Let us look at the example of Moses:
Exodus 33:20 He [Yahweh] said, “You cannot see my face, for man may not see me and live.”
Exodus 33:21 Yahweh also said, “Behold, there is a place by me, and you shall stand on the rock.
Exodus 33:22 It will happen, while my glory passes by, that I will put you in a cleft of the rock, and will cover you with my hand until I have passed by;
Exodus 33:23 then I will take away my hand, and you will see my back; but my face shall not be seen.”
Similary, we read:
Exodus 24:9 Then Moses, Aaron, Nadab, Abihu, and seventy of the elders of Israel went up.
Exodus 24:10 They saw the God of Israel. Under his feet was like a paved work of sapphire stone, like the skies for clearness.
Exodus 24:11 He didn’t lay his hand on the nobles of the children of Israel. They saw God, and ate and drank.
Are we to assume that what Moses and the others actually saw was Yahweh expressing himself as a supposed second person of a trinity? Such would be an assumption that has to be added to what is said.
Could Moses and these others actually see the “being”, soul, or spiritual substance of Yahweh? Could they have seen Yahweh’s mighty spiritual substance — whose glory is greater in power and might than the sun, or any star, indeed, greater than all the stars of the whole universe put together (1 Kings 8:27; 2 Chronicles 2:6; 6:18; Psalm 113:4) — and yet remained alive?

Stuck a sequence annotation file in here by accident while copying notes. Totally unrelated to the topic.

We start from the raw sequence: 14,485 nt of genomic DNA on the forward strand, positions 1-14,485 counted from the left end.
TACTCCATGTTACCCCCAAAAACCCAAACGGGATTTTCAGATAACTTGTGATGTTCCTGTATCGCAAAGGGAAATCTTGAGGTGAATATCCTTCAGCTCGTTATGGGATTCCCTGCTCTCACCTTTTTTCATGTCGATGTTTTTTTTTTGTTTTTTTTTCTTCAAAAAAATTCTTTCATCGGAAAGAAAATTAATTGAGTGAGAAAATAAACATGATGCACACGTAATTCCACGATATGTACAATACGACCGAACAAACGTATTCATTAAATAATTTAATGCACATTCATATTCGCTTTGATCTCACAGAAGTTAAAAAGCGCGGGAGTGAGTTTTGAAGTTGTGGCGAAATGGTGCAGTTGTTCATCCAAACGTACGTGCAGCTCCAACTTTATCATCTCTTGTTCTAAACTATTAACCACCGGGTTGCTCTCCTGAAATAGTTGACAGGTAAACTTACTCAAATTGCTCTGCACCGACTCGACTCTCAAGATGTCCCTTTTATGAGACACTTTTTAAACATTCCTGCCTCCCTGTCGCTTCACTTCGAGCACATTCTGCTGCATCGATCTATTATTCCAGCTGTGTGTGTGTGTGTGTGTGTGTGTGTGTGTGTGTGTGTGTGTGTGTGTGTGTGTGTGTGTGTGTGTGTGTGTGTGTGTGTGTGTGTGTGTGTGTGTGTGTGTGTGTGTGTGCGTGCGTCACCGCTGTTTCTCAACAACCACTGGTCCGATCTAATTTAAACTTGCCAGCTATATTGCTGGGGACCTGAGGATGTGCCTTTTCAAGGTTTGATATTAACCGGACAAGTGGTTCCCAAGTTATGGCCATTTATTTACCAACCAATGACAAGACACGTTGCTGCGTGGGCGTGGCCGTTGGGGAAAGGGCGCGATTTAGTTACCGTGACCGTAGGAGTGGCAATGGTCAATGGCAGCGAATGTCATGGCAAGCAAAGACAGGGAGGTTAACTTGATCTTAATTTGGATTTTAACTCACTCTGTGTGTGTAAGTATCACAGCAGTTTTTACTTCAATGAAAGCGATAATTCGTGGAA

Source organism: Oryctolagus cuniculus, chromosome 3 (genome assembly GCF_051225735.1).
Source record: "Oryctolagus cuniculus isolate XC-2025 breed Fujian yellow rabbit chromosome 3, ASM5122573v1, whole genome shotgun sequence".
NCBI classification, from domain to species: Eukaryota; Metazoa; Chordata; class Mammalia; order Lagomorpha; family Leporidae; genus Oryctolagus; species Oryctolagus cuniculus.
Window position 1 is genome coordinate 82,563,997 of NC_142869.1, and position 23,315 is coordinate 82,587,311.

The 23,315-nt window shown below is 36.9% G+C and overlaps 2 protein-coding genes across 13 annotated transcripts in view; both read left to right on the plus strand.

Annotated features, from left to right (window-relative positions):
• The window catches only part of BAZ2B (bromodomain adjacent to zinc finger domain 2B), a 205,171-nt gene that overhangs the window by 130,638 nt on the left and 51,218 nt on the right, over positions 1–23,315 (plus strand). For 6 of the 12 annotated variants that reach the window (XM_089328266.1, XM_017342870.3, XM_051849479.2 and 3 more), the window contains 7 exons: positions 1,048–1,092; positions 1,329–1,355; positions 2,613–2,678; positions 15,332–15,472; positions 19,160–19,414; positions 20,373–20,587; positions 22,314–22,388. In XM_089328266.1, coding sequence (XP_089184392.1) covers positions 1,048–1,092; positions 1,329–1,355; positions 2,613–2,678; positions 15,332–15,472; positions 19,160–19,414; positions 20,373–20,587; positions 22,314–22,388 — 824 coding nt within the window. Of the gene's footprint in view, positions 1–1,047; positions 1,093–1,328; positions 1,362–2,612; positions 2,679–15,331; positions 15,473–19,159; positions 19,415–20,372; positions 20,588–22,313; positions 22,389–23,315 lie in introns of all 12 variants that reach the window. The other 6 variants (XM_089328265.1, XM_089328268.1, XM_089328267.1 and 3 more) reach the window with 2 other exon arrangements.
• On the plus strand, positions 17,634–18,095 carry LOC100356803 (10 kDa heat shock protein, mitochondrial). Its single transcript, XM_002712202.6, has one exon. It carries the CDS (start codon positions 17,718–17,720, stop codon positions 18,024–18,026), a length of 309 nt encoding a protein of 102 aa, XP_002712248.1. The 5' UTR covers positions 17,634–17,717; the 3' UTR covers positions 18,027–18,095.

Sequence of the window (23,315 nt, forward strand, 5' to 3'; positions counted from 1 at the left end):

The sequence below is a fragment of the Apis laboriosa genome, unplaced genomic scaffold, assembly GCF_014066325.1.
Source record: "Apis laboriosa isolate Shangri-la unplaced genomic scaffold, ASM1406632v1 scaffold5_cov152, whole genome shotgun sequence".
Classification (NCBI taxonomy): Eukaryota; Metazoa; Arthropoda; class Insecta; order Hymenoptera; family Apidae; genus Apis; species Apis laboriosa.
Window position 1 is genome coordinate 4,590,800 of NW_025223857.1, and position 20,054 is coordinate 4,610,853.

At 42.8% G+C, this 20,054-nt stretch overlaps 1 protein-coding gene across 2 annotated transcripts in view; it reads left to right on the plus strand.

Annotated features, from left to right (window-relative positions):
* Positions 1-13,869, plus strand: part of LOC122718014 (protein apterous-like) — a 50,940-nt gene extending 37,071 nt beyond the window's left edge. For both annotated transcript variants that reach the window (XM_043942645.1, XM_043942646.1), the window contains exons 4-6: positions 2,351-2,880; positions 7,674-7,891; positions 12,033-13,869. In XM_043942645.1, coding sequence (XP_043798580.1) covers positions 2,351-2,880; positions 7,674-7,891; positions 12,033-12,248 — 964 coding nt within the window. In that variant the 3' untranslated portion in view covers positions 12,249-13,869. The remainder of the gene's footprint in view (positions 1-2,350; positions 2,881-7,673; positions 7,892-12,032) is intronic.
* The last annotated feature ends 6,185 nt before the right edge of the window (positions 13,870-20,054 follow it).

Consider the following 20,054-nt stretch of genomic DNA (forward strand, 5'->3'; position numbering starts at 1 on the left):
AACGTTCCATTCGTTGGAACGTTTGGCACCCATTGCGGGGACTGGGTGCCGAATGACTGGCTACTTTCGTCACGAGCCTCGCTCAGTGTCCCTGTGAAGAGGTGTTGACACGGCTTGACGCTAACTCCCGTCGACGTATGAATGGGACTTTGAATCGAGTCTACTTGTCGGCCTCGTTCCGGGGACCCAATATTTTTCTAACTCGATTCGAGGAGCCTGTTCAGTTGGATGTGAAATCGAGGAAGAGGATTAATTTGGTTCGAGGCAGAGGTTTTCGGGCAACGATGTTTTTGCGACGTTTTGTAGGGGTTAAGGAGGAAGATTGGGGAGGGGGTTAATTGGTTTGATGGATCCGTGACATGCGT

If Moses, and the others with him, had actually seen the being of Yahweh, he would have died, for Yahweh had stated: “man may not see me and live.”
John (John 1:18) plainly tells us that “no one [human] has seen God at any time.” This is repeated by John in his first letter, chapter 4, verse 12 (1 John 4:12), in identical words. In Colossians 1:15, Paul speaks of the “invisible” God. In 1 Timothy 1:17, Paul writes: “Now unto the King eternal, incorruptible, invisible, the only wise God.” In that same letter, chapter 6, verse 16 (1 Timothy 6:16), he tells us that Jesus also, as well as the Father, is “dwelling in unapproachable light; whom no man has seen, nor can see.” Thus, we conclude that neither Moses nor any other human has seen the very being of God, except for Jesus, who, of course, had been in the glory of a spirit being, and had seen God before his descent to the earth. — John 3:13; 6:33,38,51,62; 8:28,42; 13:3; 16:28-30; 17:5.
How, then, did Yahweh make his appearances to Moses and others?
Hebrews 11:27, tells us concerning Moses, that what Moses saw was “as [Strong’s #5613, Hos, like] seeing him who is invisible.” It was therefore a manifestation of Yahweh’s likeness, not His actual spiritual substance.
Regarding some of others who earlier “saw God” (Exodus 24:9-11), the scriptures indicate that they “saw” by means of a vision, as demonstrated in other instances. — Genesis 15:1; Numbers 12:6; 24:4,16; 1 Samuel 3:1; Psalm 89:19.
Nevertheless, some might note that Numbers 12:7,8 continues:
Numbers 12:7 My servant Moses is not so; he is faithful in all my house:
Numbers 12:8 with him will I speak mouth to mouth, even manifestly, and not in dark speeches; and the form of Yahweh shall he see: why then were you not afraid to speak against my servant, against Moses?